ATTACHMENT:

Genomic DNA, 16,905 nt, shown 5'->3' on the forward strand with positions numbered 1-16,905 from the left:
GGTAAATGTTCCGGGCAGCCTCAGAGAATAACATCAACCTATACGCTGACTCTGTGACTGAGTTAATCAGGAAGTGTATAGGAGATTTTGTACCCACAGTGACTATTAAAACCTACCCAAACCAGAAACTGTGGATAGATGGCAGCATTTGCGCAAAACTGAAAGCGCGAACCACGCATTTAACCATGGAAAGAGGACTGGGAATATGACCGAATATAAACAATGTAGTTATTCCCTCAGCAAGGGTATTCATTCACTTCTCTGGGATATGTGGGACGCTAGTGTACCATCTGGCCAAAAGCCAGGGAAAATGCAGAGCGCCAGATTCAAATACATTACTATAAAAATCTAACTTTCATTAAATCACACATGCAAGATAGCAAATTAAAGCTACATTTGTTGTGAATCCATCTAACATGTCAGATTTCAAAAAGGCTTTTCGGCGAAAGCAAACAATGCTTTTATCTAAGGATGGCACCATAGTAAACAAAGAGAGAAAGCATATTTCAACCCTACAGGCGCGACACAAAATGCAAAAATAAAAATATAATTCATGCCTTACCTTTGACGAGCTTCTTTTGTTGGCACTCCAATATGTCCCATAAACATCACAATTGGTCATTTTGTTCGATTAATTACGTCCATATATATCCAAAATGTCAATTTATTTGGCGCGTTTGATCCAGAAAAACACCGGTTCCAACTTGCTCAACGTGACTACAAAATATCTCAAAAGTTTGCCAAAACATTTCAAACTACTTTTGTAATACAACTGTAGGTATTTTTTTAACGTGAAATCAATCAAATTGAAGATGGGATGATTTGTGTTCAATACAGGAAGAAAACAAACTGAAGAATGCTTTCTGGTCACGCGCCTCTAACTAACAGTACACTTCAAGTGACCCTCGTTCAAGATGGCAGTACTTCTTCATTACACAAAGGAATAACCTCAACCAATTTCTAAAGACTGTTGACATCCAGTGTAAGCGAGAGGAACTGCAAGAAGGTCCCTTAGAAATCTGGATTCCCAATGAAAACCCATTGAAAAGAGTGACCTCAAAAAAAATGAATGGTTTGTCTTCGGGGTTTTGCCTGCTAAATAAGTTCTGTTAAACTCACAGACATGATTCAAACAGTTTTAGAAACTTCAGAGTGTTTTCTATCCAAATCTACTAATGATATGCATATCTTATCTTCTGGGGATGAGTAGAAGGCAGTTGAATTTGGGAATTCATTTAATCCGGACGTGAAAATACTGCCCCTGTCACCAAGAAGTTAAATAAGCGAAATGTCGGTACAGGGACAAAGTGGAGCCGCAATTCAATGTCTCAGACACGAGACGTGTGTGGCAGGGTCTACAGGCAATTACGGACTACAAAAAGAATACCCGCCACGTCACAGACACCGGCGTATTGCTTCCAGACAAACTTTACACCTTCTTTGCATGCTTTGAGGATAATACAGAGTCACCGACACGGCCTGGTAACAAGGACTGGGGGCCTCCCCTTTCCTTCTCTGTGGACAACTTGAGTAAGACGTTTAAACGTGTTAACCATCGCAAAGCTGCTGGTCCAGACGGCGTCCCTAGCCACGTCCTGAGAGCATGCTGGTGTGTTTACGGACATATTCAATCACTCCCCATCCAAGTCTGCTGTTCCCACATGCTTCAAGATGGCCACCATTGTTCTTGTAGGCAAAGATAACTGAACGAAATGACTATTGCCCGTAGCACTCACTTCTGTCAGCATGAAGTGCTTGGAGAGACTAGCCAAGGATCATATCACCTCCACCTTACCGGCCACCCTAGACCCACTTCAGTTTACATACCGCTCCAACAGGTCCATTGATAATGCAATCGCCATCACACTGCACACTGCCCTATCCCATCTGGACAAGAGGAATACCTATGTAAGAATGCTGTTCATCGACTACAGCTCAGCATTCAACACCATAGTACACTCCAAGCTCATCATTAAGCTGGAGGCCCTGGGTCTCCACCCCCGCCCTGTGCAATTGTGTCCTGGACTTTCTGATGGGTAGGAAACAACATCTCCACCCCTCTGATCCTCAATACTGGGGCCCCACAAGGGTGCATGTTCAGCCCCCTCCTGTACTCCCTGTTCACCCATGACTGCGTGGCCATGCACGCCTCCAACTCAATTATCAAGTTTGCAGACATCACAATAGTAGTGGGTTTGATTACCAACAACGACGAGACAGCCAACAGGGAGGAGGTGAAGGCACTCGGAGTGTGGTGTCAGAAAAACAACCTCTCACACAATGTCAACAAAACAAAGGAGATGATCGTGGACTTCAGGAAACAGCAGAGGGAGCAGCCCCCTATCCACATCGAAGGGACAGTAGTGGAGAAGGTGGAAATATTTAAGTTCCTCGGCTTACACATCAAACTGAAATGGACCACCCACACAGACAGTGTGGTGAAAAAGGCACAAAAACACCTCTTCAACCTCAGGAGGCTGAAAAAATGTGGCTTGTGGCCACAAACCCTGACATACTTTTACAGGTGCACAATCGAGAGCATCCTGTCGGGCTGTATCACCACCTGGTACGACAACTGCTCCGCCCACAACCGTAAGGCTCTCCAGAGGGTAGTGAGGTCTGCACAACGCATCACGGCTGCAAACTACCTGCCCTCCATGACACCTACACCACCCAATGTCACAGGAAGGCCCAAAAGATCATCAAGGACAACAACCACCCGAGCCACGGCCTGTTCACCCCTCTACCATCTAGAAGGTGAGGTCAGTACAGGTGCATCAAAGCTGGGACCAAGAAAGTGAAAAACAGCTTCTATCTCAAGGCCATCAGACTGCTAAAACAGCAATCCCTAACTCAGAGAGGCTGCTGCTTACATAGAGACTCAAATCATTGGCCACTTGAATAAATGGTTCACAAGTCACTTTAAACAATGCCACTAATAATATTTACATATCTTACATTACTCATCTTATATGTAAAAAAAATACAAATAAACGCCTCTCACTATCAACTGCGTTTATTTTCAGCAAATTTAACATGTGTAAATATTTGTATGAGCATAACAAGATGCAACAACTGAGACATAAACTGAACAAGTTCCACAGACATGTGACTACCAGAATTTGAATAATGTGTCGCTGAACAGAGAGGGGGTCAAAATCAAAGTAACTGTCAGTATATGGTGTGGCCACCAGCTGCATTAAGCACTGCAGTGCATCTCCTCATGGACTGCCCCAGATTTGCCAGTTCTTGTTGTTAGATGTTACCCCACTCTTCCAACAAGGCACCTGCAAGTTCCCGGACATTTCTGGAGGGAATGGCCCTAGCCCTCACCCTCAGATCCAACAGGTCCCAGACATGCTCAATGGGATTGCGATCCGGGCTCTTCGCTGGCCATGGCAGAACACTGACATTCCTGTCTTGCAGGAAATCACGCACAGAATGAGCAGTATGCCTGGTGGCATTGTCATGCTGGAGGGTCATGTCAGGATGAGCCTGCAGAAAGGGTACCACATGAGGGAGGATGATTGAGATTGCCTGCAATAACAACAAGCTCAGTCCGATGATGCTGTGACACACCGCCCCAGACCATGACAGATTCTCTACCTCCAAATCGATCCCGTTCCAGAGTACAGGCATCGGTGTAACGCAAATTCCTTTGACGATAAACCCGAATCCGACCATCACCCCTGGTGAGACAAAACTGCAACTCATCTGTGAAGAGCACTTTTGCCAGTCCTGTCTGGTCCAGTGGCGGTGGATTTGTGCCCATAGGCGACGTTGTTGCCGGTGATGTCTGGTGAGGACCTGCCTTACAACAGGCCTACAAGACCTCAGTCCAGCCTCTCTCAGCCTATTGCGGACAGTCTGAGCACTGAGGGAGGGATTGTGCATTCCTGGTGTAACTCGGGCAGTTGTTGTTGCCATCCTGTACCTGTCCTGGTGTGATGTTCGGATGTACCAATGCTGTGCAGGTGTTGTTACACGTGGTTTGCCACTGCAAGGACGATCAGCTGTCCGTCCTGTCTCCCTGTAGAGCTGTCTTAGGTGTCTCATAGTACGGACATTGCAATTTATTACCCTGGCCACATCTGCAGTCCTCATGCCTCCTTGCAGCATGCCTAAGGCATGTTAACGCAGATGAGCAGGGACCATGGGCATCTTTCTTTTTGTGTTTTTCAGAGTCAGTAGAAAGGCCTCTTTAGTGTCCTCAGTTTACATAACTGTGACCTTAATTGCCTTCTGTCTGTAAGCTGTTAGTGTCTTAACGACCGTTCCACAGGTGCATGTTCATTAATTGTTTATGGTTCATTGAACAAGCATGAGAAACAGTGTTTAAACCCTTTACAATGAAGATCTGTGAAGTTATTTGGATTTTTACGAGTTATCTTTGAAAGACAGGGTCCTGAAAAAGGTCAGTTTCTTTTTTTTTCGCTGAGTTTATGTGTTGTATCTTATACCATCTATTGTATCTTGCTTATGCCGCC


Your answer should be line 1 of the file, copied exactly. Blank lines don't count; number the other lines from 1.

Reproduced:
Genomic DNA, 16,905 nt, shown 5'->3' on the forward strand with positions numbered 1-16,905 from the left: